MARCH 28, 2019
WHAT CAN MOVIES teach us about writing?
I think about this question a lot, in part because I have the unique luck to teach a graduate workshop called Creative Critical Writing in the Media Arts + Practice program in the School of Cinematic Arts at the University of Southern California. The intention of the class was to loosen up our PhD students as they embark on their dissertations. Faced with an immense project that requires integrating critical theory with their own particular art practice, my students sometimes freeze, especially with regard to the writing portion of the endeavor. Even bold artists are prone to headlong retreat, letting a sea of other voices overwhelm what they might have to say about their own work.
The writing workshop shakes things up a bit. It is willfully impractical and playful; I refuse to discuss how to make an argument, cite a source, or review the literature. In place of citation, we shamelessly borrow and steal. And rather than consider bolstering a disciplinary system through proper academic behavior, we revel in undoing, unmaking, unraveling. We talk about voice by whispering and screaming. We feel the punch of punctuation. We chant our favorite words until they dissolve into meaninglessness. We get a little feral and we write and write and write.
And, because we are within the cinematic arts, I bring out the movies. This is one of the best parts of the workshop. Below, I offer a few examples of how we borrow techniques from moving images to catalyze and even reimagine our writing practice.
“Automatic Writing” | William Kentridge | 2003 | 3:00
South African artist William Kentridge has created a series of short animated films in which he draws a scene with charcoal, then smudges and erases portions of the picture, captures a film frame, and then redraws over the rubbed out image, before capturing yet another frame. Through this painstaking process of sketching, erasure, and redrawing frame by frame, a world emerges and then fades away, only to materialize again, but changed. Traces of the past remain in the flux of marking and making.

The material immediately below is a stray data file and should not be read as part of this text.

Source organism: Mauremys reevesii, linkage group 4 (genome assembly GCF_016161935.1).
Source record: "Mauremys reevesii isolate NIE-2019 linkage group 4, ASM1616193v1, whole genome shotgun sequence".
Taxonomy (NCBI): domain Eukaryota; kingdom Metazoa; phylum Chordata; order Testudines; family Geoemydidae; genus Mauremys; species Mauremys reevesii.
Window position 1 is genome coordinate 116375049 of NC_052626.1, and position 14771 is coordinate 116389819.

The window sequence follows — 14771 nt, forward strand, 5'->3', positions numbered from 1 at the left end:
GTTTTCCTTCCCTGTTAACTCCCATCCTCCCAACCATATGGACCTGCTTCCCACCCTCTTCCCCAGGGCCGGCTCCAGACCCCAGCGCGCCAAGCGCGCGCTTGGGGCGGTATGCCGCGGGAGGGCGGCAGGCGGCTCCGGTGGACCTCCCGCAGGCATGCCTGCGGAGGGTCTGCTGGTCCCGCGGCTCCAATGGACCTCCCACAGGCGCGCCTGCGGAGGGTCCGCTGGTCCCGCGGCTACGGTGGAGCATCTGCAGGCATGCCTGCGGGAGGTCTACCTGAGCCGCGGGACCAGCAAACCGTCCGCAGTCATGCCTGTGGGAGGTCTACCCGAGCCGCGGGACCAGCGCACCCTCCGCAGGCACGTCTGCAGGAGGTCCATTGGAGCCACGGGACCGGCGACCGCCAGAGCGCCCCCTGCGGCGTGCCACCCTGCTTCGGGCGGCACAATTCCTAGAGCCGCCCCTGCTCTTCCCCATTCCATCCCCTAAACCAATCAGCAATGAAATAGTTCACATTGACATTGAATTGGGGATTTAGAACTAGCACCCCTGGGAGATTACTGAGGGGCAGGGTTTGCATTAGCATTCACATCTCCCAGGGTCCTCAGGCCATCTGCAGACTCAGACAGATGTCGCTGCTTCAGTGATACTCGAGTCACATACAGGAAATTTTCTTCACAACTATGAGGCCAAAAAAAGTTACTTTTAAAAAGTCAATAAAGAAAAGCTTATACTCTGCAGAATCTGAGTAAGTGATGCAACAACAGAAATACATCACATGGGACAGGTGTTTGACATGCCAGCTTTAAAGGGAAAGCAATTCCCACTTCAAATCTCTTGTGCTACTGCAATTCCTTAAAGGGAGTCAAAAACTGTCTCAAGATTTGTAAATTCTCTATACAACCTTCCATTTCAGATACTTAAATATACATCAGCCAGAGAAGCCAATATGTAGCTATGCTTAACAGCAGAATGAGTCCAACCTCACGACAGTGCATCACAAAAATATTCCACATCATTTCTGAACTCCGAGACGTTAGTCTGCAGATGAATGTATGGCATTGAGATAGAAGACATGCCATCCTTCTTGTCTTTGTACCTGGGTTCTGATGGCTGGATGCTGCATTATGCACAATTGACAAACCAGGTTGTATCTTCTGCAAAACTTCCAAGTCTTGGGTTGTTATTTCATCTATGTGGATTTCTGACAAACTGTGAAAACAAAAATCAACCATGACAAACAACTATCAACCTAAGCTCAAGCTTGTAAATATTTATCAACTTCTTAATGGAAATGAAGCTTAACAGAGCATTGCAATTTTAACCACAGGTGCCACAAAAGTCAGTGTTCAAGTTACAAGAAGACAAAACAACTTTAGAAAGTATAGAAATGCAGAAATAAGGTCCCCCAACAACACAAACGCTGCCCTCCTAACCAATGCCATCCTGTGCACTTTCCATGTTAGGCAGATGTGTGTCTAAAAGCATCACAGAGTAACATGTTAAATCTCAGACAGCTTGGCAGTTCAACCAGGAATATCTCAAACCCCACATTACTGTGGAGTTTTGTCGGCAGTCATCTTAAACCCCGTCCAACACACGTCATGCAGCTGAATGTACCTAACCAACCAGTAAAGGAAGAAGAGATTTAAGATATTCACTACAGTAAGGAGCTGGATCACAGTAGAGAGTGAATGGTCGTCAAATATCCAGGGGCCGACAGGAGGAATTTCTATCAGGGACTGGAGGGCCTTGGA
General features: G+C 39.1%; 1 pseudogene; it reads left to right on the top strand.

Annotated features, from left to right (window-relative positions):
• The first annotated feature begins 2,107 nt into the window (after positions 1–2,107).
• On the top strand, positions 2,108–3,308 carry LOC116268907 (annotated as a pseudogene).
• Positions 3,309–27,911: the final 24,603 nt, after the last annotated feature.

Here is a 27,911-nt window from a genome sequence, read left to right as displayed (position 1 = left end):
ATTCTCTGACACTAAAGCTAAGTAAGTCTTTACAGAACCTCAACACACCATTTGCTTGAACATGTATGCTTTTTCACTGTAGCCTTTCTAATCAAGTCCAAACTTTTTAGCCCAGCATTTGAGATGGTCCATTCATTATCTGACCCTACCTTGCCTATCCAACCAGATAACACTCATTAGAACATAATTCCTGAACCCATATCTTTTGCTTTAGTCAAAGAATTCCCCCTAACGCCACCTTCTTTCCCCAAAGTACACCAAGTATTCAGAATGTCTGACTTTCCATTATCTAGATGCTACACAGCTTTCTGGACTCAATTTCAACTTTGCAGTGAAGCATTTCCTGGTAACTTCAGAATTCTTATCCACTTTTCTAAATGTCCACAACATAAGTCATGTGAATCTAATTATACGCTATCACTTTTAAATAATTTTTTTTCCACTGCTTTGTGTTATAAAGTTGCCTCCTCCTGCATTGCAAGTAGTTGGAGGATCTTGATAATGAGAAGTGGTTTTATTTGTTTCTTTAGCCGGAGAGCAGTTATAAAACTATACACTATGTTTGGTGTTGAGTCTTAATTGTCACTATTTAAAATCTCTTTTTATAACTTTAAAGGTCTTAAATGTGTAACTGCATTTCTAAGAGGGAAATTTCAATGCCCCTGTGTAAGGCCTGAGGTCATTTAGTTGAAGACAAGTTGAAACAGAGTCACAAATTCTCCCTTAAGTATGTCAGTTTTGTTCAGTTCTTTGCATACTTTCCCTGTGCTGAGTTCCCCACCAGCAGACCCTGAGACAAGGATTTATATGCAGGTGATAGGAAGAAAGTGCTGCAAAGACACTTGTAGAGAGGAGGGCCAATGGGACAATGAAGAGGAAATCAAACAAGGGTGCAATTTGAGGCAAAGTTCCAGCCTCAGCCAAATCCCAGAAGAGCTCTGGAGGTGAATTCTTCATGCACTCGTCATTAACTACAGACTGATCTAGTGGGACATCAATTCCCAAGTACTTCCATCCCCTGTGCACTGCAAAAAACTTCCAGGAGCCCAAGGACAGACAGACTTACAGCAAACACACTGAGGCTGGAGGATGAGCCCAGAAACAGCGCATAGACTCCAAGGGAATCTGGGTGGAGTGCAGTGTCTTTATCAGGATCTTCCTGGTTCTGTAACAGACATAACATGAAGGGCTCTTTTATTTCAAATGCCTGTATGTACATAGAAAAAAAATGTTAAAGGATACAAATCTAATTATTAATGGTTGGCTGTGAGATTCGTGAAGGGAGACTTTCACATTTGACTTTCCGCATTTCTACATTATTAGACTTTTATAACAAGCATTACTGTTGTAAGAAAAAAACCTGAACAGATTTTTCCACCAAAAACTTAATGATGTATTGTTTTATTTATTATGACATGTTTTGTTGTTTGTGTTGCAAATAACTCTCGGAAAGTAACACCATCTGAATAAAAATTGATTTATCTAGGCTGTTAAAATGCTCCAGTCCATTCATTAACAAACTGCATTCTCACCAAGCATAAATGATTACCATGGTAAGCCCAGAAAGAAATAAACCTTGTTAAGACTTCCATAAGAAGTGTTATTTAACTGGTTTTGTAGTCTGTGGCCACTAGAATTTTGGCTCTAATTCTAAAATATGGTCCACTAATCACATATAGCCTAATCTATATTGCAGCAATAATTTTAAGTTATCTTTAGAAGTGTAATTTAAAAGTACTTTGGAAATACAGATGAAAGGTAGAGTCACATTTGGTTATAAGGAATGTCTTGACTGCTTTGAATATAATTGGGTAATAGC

Our example in class is Automatic Writing, Kentridge’s beautiful 2003 film in which we watch the play of appearance and dissolution as the artist conjures buildings, a fountain, a living room, and a nude woman, among other things. Images and scenes appear and then dissolve into the next sequence, the black marks rubbed to a dull gray. At one point, the only movement in a room stuffed with furniture comes from the flickering fins of fish in a bowl. The film also includes abundant amounts of handwriting — words, scribbles, diagrams — and it is as if we are moving through the quickly paced reveries of a distracted mind.
After viewing Automatic Writing, the participants in the workshop talk about the artist’s process, which suggests the messiness of writing, to be sure. We also discuss the technique of automatic writing, derived from Surrealism, in which writers register their thoughts without pausing for a set amount of time, allowing the unconscious to reveal itself. But more than either of these motifs, the film seems to embody the mercurial flow of writing, the ways in which writing can only be achieved through the fundamental act of putting pencil to paper (or fingers to keyboard). Further, while we may sit down to write something — a poem about love, perhaps — if we let it, the writing will scurry elsewhere. Kentridge may know where he is going, but moment by moment, the drawing is in a state of becoming indelibly tied to what was previously on the page. And it is this becoming-writing that is so magical. Finally, the film underscores the idea that erasure may be as significant, if not more so, than the writing itself. This is a challenging lesson for academic writers, who are encouraged to go long and dense. But elision and cutting away can render a lean, or perhaps elliptical, piece.
“A Man and His Dog Out for Air” | Robert Breer | 1957 | 2:00
The flowing contour drawing created by American animator Robert Breer in his extraordinary 1957 short film A Man and His Dog Out for Air restricts its perspective to a small area of the screen, revealing only a tiny bit of the world at a time. As the constantly moving, black hand-drawn lines morph and twist, they begin to disclose an entire streetscape, and slowly, we glean that there is indeed a man and a dog out for air. However, the setting and our characters appear only through a limited point of view, ever so gradually.
The visual illustration of how to restrict point of view is another welcome tool for writing. Breer cleverly narrows the horizon in his film to pique our interest; we are called on to solve the mystery of the story unfolding before us. In fiction, this technique can bring us in close to characters as we witness only what they see and hear. In nonfiction, we can be limited to the view of our narrator, and to powerful effect. The world becomes quite close and intimate.